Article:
Neelufar Raja gave a presentation about cross-field learning on January 7th, 2021. Neelufar sees collaboration, creativity, and synthesis as key elements of gaining knowledge across fields. Neelufar identified leaders and polymaths in history as people who exemplify the value of gaining knowledge in a variety of sectors. These polymaths, including well-known figures such as Marie Curie and Charles Darwin, have contributed significantly in multiple fields of study. Neelufar believes that the example of Atul Gawande, a medical physician who was charged with identifying ways to make surgery safer, can be used as a case study for the value of cross-field learning. Gawande drew upon other high risk industries outside medicine and concluded that checklists–a low-tech method that is a mainstay of the aviation industry–were key to ensuring safety. Neelufar emphasized that expertise and knowledge gained in one area can be valuable in another area and added that taking classes at Dartmouth in a variety of areas is a way to put her suggestions into practice.


RLF Reflection: Listening Leadership

On January 7, 2021, Maria Smith-Lopez gave a presentation on listening leadership and the importance of listening as a tool for leadership. I found it compelling because while we hear a lot about the importance of both listening and leadership, we don't often hear about how the two are related. Leaders are often portrayed as big thinkers with a vision, the big talkers who chart the course of the group, people who are listened to, not so much listeners themselves. And yet we also know that good leadership requires strong relationships between leaders and the people they lead. Since listening is one of the most important ways to establish relationships with others it is quite astonishing to see how little it comes up when people talk about 'leadership'. Maria's presentation highlighted the importance of leaders as listeners and how this might strengthen leadership.

RLF Reflection: Leadership Lessons from Shackleton's Antarctic Expedition

On January 7th, Will Dickerman gave a presentation on leadership qualities as displayed by a historical polar explorer Earnest Shackleton on his Antarctic expedition. Shackleton’s ship sunk; he split up the crew; left one group with one of them in-charge, took a smaller group with him and risked his life going to another island on a life-boat. Despite landing on the wrong side of the island, he was not discouraged but after careful consideration he made a judgement call to leave behind some of the injured crew and went on a land expedition. Eventually he managed to get help and went back for his crew leading them all to safety. According to Dickerman, perseverance, good judgement, risk-taking are crucial leadership qualities as exemplified by Shackleton. He believes that through never giving up on things one values, delegating tasks to those best suited to handle them and getting out of one’s comfort zone results in achieving set goals.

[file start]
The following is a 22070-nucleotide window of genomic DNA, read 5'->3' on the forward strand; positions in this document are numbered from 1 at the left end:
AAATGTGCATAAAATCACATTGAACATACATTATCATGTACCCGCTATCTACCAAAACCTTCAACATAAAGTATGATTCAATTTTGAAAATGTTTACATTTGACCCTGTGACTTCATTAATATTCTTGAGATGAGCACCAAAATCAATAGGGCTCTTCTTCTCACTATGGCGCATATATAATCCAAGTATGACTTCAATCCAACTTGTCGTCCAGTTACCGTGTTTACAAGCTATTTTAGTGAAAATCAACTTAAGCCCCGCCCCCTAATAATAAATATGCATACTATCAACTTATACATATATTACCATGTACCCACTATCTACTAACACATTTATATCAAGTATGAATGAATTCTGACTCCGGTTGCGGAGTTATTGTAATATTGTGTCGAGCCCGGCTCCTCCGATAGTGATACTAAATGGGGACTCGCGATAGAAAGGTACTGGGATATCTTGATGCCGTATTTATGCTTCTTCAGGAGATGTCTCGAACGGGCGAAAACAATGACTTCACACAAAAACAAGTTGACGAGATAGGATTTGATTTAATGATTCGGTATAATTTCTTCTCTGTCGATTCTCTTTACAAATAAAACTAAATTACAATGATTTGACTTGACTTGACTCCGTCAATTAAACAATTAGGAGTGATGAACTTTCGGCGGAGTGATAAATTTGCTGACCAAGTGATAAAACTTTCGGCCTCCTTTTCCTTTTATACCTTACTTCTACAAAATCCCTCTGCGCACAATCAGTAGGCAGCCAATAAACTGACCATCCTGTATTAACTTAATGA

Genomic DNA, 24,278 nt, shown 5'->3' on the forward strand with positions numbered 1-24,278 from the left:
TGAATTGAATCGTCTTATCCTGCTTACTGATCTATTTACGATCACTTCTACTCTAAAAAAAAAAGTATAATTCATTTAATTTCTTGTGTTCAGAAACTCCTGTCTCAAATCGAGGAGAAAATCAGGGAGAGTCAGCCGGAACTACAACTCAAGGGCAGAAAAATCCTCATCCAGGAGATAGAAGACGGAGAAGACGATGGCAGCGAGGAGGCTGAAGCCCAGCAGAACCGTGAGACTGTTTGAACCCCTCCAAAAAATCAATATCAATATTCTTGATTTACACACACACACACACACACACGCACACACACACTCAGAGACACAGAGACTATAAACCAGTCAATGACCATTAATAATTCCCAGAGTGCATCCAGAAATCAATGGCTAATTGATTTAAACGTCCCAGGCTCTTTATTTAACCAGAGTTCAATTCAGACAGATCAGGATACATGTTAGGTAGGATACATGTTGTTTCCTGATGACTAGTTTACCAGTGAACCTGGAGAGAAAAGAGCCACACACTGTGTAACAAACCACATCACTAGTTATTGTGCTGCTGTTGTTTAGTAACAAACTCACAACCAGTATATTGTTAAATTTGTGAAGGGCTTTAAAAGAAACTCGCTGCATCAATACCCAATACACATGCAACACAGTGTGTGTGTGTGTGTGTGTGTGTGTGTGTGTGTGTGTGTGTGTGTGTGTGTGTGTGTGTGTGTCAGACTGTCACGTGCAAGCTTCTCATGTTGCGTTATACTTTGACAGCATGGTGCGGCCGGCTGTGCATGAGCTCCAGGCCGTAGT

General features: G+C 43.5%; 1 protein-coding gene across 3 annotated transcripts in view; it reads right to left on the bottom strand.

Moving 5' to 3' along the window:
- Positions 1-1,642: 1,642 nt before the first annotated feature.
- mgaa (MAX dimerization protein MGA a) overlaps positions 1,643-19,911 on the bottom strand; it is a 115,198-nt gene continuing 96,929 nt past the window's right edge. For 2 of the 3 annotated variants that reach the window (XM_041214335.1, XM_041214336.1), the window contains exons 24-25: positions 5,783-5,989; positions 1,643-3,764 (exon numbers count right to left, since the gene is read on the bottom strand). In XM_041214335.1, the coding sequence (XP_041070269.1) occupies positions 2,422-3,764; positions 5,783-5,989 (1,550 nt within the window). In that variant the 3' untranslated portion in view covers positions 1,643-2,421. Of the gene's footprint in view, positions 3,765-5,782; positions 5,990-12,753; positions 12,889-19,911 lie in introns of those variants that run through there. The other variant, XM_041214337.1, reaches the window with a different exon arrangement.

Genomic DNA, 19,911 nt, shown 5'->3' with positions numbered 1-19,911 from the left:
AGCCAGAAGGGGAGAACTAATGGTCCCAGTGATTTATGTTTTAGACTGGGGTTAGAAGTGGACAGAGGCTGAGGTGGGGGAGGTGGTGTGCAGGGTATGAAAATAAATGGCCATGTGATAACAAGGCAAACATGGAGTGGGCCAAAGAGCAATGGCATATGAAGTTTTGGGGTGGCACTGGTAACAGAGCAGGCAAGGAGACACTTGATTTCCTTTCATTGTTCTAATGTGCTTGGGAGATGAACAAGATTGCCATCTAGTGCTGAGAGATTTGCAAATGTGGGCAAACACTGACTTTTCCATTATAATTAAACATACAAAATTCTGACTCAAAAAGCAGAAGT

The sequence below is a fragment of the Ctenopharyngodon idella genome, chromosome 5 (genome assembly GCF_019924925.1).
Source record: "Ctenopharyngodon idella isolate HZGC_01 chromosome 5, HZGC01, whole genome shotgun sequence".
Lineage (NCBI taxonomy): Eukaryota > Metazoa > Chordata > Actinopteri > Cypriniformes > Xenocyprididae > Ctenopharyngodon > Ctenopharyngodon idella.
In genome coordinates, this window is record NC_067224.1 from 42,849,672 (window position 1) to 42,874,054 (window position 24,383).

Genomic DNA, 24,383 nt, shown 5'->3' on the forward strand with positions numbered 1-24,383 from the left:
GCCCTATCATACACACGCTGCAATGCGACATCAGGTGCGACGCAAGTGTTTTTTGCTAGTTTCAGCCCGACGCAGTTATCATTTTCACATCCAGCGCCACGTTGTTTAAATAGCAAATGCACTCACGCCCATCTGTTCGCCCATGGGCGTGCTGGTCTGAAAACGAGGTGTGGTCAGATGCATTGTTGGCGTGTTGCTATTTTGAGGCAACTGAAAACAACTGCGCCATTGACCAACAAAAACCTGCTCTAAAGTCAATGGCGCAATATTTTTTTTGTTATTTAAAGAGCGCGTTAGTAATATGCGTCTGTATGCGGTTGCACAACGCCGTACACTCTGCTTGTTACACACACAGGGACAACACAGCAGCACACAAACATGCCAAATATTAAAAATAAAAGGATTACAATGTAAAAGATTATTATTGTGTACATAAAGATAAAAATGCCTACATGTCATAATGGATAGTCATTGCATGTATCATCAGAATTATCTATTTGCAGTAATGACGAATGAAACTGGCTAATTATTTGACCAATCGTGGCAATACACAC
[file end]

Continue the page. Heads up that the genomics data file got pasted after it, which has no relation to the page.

RLF Reflection: Leadership Across Cultures

For the asynchronous cohort week of November 13th, Byul “B” Ha gave a detailed presentation on cross-cultural communication. Her presentation, delivered over the internet, began with a series of questions designed to demonstrate to the audience the relevance of cross-cultural communication in an ever-globalized world. Next, B set the scene by defining what “culture” is— “a system of behavior that helps us act in an accepted or familiar way”—and what defines cross-cultural leadership as an independent school of leadership theory.

RLF Recap: "Overcoming Obstacles and Breaking Down Barriers"

The final fall term session of the Rockefeller Leadership Fellows program, led by Angela Winfield, focused on understanding social identity through the lens of diversity, equity, and inclusion. A woman of many talents, Angela has honed her understanding of the session topic through her many professional experiences, but most notably as the Associate Vice President for Inclusion and Workforce Diversity at Cornell University. So, what is social identity? Social identity is, as defined by Angela, the labels we are assigned and assign others based on visible and invisible traits, which can be fixed or mutable and context dependent. To better illustrate the different types of social identities and their varying levels of visibility, Angela introduced the iceberg metaphor. Some social identities, such as race or gender, tend to be above water–the part of the iceberg that is immediately perceivable. Political leanings, education attainment, and religion are more often underwater social identities and less perceptible. However, some underwater social identities might be made visible.


The Nelson A. Rockefeller Center for Public Policy and the Social Sciences